The governor revealed some of his thinking about the political landscape at home ahead of the 2014 and 2016 elections and discussed how the actions of the Congress and the White House, or lack thereof, have affected his ability to help Nevada recover from an economic downturn that was felt more acutely in the Silver State than perhaps any other state in the nation.
And we closed the interview with a short segment on Sandoval’s choice of footwear — and discovered a Capitol Hill connection.
Q. Over time, will the Senate immigration reform proposal help the image of the GOP with different ethnic demographics?
CARSON CITY, Nev. — From his spacious office in the Silver State’s historic Capitol, Gov. Brian Sandoval keeps one eye focused on Washington, D.C., as he attempts to mitigate the political and economic minefield that has become the implementation of Obamacare.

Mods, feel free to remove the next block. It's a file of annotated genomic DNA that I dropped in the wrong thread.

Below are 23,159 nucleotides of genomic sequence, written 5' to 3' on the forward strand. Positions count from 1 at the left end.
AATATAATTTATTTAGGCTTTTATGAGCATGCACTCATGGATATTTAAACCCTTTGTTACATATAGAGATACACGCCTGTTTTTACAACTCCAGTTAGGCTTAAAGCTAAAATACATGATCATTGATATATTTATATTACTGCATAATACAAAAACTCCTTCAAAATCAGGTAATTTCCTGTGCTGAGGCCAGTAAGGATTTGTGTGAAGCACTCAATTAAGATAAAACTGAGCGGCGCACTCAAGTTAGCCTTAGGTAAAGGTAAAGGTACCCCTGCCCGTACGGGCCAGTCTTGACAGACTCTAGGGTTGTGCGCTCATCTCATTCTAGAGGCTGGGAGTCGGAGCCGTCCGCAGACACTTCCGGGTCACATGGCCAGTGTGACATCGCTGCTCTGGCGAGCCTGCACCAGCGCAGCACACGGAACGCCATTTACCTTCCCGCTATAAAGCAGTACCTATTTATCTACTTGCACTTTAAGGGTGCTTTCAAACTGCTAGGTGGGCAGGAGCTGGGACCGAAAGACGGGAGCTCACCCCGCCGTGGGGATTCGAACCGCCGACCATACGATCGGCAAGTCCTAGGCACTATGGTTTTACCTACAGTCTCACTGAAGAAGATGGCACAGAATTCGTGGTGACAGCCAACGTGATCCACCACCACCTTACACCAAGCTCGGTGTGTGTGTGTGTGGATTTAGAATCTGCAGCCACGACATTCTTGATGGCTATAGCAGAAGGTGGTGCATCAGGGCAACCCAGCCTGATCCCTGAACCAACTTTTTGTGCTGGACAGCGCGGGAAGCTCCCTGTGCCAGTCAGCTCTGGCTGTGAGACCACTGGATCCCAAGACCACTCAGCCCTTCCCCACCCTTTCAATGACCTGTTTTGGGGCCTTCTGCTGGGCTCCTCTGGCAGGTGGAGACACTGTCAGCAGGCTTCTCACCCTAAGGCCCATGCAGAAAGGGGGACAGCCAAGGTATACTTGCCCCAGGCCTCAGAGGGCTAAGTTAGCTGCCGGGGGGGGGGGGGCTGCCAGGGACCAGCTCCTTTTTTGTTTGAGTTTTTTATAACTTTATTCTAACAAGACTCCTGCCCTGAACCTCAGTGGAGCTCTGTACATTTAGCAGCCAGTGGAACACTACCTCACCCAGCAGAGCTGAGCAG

The first-term Republican governor opposed the Affordable Care Act and joined the lawsuit challenging the legality of President Barack Obama’s landmark health care law. But after the Supreme Court upheld the statute, he moved ahead with the creation of a state health insurance exchange, deciding he would rather have Nevada shape its citizens’ access to care under the law rather than have federal bureaucrats do it 3,000 miles away.
But that doesn’t mean Sandoval, who is up for re-election in 2014 and has been mentioned as a GOP vice-presidential candidate, is happy with the law’s implications for Nevada’s arduous recovery from what was arguably an economic depression brought on by the 2008 real estate collapse. Nor is the governor pleased with the Obama administration’s slow and uncertain pace for writing the regulations that will dictate how states are supposed to operate under the new health care regime.